The Ballydoyle trainer obviously presents the main stumbling block to further UK success and the raiders often do best in the races he is, if not weak, weaker in. O’Brien’s team of older horses are rarely as dominant as his juveniles and three-year-olds, the better ones often sent to stud rather than racing on at four; only 8 of his 51 Irish Group 1 winners since 2005 were four or older. That pattern is even more marked with the fillies with the trainer having run just three older fillies in an Irish Group 1 in the past decade. Some of that is bad luck – neither Alexandrova nor Peeping Fawn made it to the track as four-year-olds despite being in training – but most of it is due to the fillies being seen as more valuable as broodmares than on the track.

This presents a window of opportunity for UK horses.  If you’d backed all the raiders in Irish Group 1s open to older horses (five races: the Tattersalls Gold Cup, the Pretty Polly Stakes, the Matron Stakes, the Irish Champion Stakes and the Irish St Leger) since 2010, you would have hit 20 winners from 96 bets, a strikerate of 20.83% with a decent level stakes profit of 11.09 points and an actual over expected of 1.19. That profitable pattern is even more marked with older fillies; such runners are 6 from 21 with another 7 places and an actual over expected of 1.46.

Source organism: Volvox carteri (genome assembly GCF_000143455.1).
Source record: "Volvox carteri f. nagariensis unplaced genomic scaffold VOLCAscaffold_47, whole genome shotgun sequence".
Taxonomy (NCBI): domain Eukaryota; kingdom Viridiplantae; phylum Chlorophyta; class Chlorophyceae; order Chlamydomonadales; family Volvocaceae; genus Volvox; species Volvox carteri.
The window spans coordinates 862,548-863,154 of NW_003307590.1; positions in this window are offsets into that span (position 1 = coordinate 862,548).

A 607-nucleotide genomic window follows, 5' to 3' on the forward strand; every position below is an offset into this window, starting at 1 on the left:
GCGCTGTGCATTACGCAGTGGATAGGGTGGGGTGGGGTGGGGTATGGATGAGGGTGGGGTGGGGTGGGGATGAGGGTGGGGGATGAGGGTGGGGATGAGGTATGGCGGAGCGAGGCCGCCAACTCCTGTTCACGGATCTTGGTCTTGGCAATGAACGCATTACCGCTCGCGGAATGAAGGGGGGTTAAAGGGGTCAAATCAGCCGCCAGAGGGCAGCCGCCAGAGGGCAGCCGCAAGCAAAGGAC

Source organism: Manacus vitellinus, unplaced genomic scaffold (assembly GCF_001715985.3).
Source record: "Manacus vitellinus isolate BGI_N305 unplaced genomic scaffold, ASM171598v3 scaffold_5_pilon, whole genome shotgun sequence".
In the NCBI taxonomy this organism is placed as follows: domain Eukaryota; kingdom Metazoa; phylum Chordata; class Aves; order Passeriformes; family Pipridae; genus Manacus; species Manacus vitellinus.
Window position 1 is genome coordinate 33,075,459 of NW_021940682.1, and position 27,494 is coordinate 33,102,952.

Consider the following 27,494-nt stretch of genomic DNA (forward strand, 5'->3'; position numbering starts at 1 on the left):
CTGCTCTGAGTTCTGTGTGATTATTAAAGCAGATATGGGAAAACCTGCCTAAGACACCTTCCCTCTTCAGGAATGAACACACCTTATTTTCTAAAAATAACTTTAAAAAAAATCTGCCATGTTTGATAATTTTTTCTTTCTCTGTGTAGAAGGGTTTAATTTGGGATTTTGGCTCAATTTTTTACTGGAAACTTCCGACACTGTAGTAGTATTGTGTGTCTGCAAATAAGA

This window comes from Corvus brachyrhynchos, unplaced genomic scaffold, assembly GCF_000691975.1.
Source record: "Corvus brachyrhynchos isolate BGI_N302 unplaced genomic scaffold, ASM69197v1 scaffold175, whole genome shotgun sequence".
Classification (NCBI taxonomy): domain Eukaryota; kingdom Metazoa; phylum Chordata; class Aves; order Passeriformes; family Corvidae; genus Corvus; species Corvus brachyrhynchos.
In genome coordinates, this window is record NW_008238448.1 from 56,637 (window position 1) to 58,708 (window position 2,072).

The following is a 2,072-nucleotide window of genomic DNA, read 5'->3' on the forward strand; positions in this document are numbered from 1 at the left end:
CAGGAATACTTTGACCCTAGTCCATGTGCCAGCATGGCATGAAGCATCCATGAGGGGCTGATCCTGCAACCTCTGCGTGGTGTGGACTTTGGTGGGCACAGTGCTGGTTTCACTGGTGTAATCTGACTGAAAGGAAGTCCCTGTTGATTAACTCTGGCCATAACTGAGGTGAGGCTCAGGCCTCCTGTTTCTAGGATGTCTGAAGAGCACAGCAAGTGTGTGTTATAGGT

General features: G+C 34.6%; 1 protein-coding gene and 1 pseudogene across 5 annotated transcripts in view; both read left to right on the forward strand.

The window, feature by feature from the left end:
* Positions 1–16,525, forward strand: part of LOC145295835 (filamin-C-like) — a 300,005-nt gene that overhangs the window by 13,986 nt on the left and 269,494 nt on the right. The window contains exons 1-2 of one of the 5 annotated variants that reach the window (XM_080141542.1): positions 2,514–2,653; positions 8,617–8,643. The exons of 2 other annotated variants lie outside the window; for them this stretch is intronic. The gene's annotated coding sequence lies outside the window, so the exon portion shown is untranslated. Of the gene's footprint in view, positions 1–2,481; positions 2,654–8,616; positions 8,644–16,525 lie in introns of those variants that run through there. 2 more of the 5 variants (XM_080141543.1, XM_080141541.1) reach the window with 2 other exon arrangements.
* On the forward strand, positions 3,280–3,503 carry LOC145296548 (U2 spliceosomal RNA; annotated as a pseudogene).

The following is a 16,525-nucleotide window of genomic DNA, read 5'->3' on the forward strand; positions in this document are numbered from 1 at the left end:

The face of the top UK trainers in Irish Group 1s is largely as expected:

UK Trainers in Irish Group 1s, 2005 – present

Trainer Winners Runners Strikerate Level Stakes Places Actual/Expected
J. Gosden 8 17 47.06% +10.21 10 1.88
R. Charlton 3 6 50.00% +6.25 5 2.11
M. Stoute 3 17 17.65% -2.75 10 0.87
R. Hannon(s) 3 20 15.00% -6.85 8 0.62
R. Varian 2 4 50.00% +9.38 2 2.13
J. Noseda 2 5 40.00% +10.63 2 1.96
M.  Bell 2 7 28.57% +2.00 5 1.16
E. Dunlop 2 7 28.57% +0.38 4 1.46
M. Johnston 2 10 20.00% -0.67 4 1.24


The sample size here is thin but John Gosden stands out (as mentioned previously here). He’s a trainer that has improved in the last five years or so, going from a very good handler to an excellent one, from top ten in the title race to perennial champion trainer contender. He’s already won an Irish Group 1 this season with Jack Hobbs and his older top three-year-old Golden Horn will bid to get his season back on track in the meeting’s feature, the Irish Champion Stakes. Indeed, since, 2009, he’s won eight of eleven Irish Group 1’s he’s contested.

Michael Stoute has had his share of hard luck in these Irish Group 1s, saddling seven placed horses as against three winners, and the Matron Stakes is a race he tends to aim one at, winning it in both 2003 and 2007. Integral is in the mix for that race this season though the leading UK challenger, Amazing Maria, is trained by a man who has yet to have an Irish Group 1 runner, much less a winner, in David O’Meara. His dual Group 1 winner hits a few other key trends, notably being an older UK-trained mare, and her trainer is unlikely to draw quite as much ire from the home contingent should he win, given he’s from Cork!